Tammie Jo Shults was one of the first female F/A-18 Hornet pilots in the United States Navy, after overcoming several obstacles due to her gender. After concluding her Navy career, she became a pilot for Southwest Airlines. Tammie Jo’s incredible history and talent received wide acclaim on April 17, 2018, after she successfully landed a Southwest Boeing 737 following the failure of an engine fan blade, with debris causing damage to the fuselage and side window, thus causing the plane to rapidly decompress. This unfortunate incident resulted in the death of one passenger, but Tammie Jo and her crew are credited with saving hundreds of other passengers with their calm and precise actions.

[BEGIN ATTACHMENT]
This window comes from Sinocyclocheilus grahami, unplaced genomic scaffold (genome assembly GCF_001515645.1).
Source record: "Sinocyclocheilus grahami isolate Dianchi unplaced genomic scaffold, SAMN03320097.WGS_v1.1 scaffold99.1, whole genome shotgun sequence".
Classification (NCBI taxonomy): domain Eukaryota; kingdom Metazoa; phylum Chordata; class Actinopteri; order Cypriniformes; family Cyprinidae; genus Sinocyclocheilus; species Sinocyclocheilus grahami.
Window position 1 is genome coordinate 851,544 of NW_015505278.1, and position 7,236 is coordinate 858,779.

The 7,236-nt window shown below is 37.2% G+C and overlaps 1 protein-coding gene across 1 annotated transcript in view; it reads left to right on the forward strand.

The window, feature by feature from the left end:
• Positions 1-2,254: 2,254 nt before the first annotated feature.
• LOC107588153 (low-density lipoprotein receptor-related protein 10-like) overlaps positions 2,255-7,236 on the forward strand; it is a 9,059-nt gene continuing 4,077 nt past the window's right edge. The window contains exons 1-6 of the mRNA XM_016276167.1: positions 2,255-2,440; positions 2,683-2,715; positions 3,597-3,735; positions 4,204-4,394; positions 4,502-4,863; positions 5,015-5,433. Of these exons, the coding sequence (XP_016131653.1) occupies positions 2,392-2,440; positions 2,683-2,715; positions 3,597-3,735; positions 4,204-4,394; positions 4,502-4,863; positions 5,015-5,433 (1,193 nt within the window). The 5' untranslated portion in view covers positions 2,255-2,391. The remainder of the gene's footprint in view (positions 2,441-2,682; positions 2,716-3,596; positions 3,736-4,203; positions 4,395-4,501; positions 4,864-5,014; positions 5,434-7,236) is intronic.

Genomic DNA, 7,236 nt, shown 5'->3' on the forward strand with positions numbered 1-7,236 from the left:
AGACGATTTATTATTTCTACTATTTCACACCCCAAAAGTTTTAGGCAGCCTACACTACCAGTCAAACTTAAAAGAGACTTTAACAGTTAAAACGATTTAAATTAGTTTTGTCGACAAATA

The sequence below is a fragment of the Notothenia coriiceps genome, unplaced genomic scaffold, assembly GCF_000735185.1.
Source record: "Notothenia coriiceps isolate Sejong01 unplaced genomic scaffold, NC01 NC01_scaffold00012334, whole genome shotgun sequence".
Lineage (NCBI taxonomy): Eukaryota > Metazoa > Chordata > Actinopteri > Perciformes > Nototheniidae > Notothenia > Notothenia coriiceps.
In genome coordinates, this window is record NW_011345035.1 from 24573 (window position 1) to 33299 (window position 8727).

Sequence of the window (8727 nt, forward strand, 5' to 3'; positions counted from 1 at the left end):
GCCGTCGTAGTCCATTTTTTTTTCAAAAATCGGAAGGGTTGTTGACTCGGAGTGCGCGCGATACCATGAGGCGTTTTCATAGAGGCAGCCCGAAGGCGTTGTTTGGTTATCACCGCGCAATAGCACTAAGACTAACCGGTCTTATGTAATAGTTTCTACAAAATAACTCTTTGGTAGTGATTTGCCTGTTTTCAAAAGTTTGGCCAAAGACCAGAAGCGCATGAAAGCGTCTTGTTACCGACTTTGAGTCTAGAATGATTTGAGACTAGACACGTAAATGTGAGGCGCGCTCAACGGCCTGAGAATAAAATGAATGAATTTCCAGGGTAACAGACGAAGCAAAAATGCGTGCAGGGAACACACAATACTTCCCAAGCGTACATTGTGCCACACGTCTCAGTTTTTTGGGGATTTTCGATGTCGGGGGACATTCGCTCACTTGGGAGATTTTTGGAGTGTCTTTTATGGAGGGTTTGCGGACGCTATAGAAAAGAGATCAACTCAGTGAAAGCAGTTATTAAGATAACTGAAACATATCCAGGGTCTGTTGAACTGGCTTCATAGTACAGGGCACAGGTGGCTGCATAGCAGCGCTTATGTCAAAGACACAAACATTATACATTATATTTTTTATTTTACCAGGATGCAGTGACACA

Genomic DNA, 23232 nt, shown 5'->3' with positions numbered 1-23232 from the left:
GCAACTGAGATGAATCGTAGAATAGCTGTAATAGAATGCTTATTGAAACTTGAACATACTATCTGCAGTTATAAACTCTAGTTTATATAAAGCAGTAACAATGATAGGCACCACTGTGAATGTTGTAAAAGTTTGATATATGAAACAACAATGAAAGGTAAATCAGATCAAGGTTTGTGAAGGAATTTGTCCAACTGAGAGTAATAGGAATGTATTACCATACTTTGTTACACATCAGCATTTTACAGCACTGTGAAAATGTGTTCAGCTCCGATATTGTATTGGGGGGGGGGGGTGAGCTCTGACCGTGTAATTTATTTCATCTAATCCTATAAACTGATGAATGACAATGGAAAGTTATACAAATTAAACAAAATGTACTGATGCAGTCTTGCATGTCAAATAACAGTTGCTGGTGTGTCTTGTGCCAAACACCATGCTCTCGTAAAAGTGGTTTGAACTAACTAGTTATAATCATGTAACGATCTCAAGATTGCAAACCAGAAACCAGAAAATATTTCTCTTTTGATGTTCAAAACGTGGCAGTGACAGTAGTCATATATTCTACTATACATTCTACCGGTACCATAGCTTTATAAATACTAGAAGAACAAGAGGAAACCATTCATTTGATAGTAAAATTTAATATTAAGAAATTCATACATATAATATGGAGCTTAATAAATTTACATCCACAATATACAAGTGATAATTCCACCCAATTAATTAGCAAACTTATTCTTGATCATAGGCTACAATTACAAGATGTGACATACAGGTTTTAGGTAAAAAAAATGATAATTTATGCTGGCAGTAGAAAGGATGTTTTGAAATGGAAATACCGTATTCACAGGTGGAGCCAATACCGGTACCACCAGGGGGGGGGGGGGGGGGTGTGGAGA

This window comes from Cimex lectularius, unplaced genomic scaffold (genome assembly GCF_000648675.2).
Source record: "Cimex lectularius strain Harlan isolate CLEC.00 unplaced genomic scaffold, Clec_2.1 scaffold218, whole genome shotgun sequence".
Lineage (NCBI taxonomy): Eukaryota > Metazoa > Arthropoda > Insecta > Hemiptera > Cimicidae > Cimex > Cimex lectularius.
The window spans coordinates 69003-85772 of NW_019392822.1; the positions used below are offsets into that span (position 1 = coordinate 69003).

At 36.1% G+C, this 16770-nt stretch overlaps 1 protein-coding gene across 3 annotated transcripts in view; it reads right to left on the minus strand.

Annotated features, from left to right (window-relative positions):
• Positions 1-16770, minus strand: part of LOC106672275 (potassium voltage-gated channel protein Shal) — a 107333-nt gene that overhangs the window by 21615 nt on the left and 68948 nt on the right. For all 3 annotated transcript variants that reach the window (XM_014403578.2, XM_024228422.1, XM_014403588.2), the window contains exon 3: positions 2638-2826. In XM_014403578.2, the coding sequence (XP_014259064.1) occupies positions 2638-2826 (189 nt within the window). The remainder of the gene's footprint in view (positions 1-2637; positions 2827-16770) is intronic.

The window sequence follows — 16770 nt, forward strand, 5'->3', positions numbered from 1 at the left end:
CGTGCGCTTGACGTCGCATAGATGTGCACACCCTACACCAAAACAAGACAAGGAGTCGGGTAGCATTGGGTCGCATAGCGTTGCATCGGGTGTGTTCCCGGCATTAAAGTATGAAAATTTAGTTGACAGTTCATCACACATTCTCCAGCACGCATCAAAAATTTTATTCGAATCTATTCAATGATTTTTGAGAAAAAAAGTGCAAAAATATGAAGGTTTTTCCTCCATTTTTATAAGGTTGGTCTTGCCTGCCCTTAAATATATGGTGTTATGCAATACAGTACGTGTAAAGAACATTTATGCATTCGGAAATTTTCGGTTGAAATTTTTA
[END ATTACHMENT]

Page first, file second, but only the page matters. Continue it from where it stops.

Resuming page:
“I have grown up alone. I’ve taken care of myself. I worked, earned money and was independent at 18.”
Ingrid Bergman starred in some of the biggest films of Hollywood’s Golden Age including June Night, Casablanca, and Gaslight. She became a symbol of cinema and “the ideal of American womanhood.”
“A woman is like a teabag — you can’t tell how strong she is until you put her in hot water.”
Bessie Coleman was most notably known for being the first woman of African-American descent and of Native American descent to hold a pilot’s license. A civil aviator, she earned her international license in 1921 and even became an airshow pilot, wowing onlookers and displaying her skills.
“Leadership should be born out of the understanding of the needs of those who would be affected by it.”
Marian Anderson was one of the most celebrated singers of the 20th century. She was able to overcome racial prejudice and was the first black person to perform at the Metropolitan Opera. In 2020, Anderson will be featured on the redesigned $5 bill alongside Eleanor Roosevelt.